The stretch between Moscow and the Kazakh border is also electrified. However, the two countries have different electrification systems. This means that either the train at the SinoKazakh border had to be a twosystem locomotive or the locomotive had to be changed at the Kazakh-Russian border, despite the gauge remaining the same.
Having reached its northernmost point in Russia, the train now headed southwest, on PanEuropean Corridor II, towards the border with Belarus. The train made its way through Orsha (Belarus), through the country’s capital of Minsk and onwards to Brest on the Belarusian-Polish border.
Here once again the train was confronted with customs checks as it left the Eurasian Customs Union and Entered the European Union. Another factor was the second break-of-gauge, with the whole of the EU operating, like China, under the standard 1,435mm gauge.
Once in Poland, the freight train traversed the country east-west via its capital of Warsaw before heading straight into Germany at Frankfurt-an-der Oder, without customs or gauge issues.
The train continued through Berlin and headed to Duisburg, at which point DB Cargo UK took over with an electrified Class 92 locomotive, a dual voltage locomotive that can use both overhead wires or a third rail and that was designed especially to run services through the Fixed Link between France and the UK.
The East Wind steadily continued through both Belgium and France before making its way through the Channel Tunnel and entering the UK. Six of the containers had to be transported by ferry instead for safety reasons.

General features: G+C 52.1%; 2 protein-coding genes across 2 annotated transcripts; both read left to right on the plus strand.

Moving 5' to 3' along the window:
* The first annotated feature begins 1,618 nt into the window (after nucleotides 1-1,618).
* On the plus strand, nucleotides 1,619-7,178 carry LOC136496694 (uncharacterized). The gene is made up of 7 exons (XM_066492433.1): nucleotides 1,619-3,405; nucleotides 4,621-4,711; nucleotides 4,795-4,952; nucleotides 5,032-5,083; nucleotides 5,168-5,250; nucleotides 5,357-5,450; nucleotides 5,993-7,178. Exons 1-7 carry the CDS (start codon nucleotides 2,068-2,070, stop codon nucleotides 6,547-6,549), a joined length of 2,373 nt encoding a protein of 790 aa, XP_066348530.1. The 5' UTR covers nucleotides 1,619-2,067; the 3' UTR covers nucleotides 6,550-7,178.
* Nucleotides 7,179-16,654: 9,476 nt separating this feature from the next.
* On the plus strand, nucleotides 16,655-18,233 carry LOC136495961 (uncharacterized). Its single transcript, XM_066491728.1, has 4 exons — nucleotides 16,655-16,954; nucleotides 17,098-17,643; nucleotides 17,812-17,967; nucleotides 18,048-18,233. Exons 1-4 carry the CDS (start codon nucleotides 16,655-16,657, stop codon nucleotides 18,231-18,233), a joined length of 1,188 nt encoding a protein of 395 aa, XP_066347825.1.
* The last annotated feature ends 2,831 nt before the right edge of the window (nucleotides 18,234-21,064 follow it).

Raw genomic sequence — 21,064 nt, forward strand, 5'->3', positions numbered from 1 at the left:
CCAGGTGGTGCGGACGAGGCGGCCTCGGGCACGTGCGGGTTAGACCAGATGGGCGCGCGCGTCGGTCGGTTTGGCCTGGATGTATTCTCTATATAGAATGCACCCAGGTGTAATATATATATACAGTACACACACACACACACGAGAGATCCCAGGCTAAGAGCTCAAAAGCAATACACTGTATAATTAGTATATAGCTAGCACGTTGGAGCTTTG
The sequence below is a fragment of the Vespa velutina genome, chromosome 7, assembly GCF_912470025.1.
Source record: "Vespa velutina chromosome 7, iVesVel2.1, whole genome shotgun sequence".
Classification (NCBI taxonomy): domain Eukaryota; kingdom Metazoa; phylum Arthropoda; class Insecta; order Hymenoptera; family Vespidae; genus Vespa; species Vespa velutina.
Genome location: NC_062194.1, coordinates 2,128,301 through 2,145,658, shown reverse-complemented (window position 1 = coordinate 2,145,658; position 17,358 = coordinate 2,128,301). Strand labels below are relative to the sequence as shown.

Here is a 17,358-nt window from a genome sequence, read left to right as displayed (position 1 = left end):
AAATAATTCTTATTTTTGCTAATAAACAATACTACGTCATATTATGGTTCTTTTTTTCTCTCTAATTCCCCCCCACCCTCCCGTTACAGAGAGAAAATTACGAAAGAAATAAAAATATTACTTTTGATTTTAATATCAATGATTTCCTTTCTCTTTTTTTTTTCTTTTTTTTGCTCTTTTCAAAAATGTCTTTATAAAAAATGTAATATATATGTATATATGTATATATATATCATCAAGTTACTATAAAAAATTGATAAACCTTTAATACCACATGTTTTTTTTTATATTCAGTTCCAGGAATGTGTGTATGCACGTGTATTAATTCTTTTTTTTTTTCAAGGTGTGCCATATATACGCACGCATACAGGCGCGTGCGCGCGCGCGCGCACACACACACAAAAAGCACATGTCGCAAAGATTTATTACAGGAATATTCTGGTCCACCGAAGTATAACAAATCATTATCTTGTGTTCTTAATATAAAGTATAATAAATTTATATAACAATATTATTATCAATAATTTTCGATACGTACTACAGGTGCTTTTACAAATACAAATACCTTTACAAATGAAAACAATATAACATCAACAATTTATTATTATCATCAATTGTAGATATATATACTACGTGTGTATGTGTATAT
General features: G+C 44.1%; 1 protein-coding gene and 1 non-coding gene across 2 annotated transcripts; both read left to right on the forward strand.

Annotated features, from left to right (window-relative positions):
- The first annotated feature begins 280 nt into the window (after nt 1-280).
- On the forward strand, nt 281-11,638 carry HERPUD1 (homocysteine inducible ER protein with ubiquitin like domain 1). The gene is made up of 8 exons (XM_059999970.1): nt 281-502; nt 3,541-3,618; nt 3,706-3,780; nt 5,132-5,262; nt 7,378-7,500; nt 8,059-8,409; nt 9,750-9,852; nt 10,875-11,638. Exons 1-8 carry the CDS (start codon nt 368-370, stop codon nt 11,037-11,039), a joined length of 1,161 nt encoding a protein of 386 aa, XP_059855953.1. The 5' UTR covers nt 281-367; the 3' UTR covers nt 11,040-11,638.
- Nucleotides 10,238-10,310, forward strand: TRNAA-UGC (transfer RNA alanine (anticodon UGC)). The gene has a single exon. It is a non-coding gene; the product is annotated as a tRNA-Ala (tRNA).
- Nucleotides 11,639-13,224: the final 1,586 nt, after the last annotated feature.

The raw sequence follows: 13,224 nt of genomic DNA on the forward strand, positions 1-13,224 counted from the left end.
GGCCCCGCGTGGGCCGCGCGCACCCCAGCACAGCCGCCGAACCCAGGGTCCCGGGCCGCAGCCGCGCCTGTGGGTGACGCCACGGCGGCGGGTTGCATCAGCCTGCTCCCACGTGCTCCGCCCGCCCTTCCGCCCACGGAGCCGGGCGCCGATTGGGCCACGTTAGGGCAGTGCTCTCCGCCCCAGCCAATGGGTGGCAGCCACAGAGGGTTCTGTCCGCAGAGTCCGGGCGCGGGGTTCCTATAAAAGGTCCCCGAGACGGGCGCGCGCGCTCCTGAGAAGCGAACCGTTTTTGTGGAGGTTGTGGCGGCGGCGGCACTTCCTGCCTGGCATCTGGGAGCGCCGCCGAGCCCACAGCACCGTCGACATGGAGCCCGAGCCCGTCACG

The UK also operates on standard gauge lines and is currently a member of the European Union. However, given last year’s Leave decision on the UK’s referendum on EU membership, Prime Minister Theresa May has given a speech stating that it is the UK’s goal to leave both the Single Market and the Customs Union. Politically the UK seeks to brand itself as ‘global’ and ‘open for business’. The arrival or the cargo train from China is a positive for a Government wishing to emphasize trade links to major economies outside of the European Union.
However, this train (to serve as an example) clearly benefitted from a lack of customs checks at the French-British border and from the European Union’s continued effort to create a Single European Railway Area, with technical interoperability – from everything from signalling to fire safety standards – and a huge reduction in red tape.
How the UK will choose to proceed from hereon in with regards to railway harmonisation remains to be seen. However, less than 1% of EU-Asia trade is currently conducted overland. Most is still done by sea. Although this option takes longer, overland rail transport is more expensive. It should also be noted that although rail transport is responsible for a much lower carbon output than air transport, shipping is, surprisingly, still the most carbon-friendly option.
After almost 12,000 kilometres the East Wind switched to being powered from the rear by a Class 66 diesel-electric locomotive as the DB Cargo UK’s Eurohub in Barking is not electrified. It arrived with its cargo of 34 40-foot containers, filled with goods such as clothes and other high street goods.
The current plan is to run a weekly service to gauge (excuse the pun) demand. However, with increased harmonisation, with the further roll-out of ERTMS signalling and the reduction in other barriers, China’s One Belt, One Road policy is set to access and integrate markets, continuing the legacy of the original Silk Road, which started in around 120BCE, fuelling the exchange not just in goods, but also culture and technology.